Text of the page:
Interview: Ms Joanmariae Fubbs

Chairperson of the Portfolio Committee on Trade and Industry
Photo: RSA Parliament - Deidre CarterPhoto: RSA Parliament - Ms Joanmariae Fubbs

Q: Looking back on your time in the Fifth Parliament, what have been your most memorable achievements?

A: Given that I chair a Portfolio Committee and an Inter-Parliamentary Meeting (IPM) Committee, I have taken the decision to focus on the PC Trade and Industry which takes up the majority of my time.

My highlights include:

Developing and nurturing a non-parochial team to work together constructively for the most part as a Portfolio Committee of Trade and Industry.

Enabling members to learn the ropes of chairing and other forms of leadership, through chairing sub-committees, performing other tasks and occasionally chairing the Committee – as it did not have a whip for four years.

Developing a functional management committee of the Committee to deal with preparation, programming and ensure fair distribution of work among the staff.

Tabling and processing a “debt relief bill” after a greater appreciation of the impact and implications of debt especially among the workers including lower paid notch teachers, SAPS, nurses and care-givers etc. This Bill is the National Credit Amendment Bill 2018.

Given the cohesion and commitment of the Committee we managed to process many bills from the executive, even crafting the bills and having them adopted in the National Assembly before rising in December 2018. This was achieved while having to exercise effective oversight over many technical and regulatory entities. The bills are the National Gambling Amendment Bill, Copyright Amendment Bill and the Performers Protection Amendment Bill which directly addressed and benefitted schools, unpaid creative people in the performance industry and regulated the collecting agencies. We also learned about legislation that fell under Trade and Industry namely the Sugar industry that had apartheid legislation on the books and were able to address this with the Department of Trade and Industry through regulation and the department exercising its powers to ensure the equitable distribution of government funding to all sugar cane growers.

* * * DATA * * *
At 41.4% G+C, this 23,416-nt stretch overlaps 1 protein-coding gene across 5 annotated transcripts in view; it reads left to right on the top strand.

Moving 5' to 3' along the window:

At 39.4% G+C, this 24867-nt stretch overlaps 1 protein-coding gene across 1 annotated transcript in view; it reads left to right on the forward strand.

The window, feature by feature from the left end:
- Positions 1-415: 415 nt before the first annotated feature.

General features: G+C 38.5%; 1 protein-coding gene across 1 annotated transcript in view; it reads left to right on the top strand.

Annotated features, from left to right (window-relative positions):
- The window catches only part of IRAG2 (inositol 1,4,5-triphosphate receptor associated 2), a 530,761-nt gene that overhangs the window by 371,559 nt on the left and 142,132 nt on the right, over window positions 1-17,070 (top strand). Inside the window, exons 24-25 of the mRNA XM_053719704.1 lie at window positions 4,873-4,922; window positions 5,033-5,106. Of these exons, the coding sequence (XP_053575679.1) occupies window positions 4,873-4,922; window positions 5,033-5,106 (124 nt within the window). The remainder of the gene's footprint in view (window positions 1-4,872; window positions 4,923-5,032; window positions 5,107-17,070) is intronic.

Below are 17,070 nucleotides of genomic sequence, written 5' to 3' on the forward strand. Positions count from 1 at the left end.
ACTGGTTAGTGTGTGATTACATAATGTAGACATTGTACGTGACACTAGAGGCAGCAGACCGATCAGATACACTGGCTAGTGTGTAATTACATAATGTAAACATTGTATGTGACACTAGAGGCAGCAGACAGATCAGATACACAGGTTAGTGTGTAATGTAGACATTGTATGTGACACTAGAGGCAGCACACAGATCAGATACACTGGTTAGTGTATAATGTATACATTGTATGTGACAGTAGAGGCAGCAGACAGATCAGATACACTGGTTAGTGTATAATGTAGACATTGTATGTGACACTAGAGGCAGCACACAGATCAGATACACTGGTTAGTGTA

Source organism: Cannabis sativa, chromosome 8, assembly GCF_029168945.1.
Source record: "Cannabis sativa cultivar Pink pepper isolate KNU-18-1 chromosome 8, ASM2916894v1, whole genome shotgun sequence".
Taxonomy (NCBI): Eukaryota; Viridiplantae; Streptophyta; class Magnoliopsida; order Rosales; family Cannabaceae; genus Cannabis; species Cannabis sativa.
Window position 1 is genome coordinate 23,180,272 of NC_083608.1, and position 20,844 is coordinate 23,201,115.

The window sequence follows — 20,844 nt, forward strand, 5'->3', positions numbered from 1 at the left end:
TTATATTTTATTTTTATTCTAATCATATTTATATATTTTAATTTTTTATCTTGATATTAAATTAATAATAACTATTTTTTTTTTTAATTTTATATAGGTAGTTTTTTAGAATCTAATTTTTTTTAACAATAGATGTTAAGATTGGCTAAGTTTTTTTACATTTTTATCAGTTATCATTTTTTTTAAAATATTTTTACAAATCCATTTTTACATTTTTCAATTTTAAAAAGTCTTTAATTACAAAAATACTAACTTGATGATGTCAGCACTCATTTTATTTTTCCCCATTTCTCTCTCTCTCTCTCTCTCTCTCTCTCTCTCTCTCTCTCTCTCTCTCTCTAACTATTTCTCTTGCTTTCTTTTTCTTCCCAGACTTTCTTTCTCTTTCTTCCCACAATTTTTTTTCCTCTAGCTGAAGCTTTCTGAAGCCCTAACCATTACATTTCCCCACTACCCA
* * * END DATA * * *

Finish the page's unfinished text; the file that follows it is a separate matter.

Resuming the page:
Q: What are the greatest frustrations you have faced in the Fifth Parliament?

A: Changes to the parliamentary programme at short notice which directly impacts on the Committee Programme often leading to all the preparation work being redone such as advising stakeholders including departments of the changes and re-organising the Agenda and re-inviting the necessary stakeholders and departments. When we are having joint or more than two committees working on cross-cutting issues this is even more challenging to set-up again.

Another is Departments not having effective legal staff in their drafting units forcing the Committee to re-draft legislation almost completely. This places undue pressure on the financial resources of Parliament. Nevertheless the Committee has found the Parliamentary legal drafting division very efficient and effective in re-drafting legislation under the Committee’s direction. However, it is more apparent now that this unit will have to be expanded with specialist expertise where necessary.

It is important for all staff to appreciate that minutes are a legal document therefore important to receive minutes timeously and regularly. Documentation should be distributed electronically in time at least three days in advance. Currently members including myself often receive documentation an hour before or during the meeting despite Agenda items being scheduled weeks or at least two weeks in advance.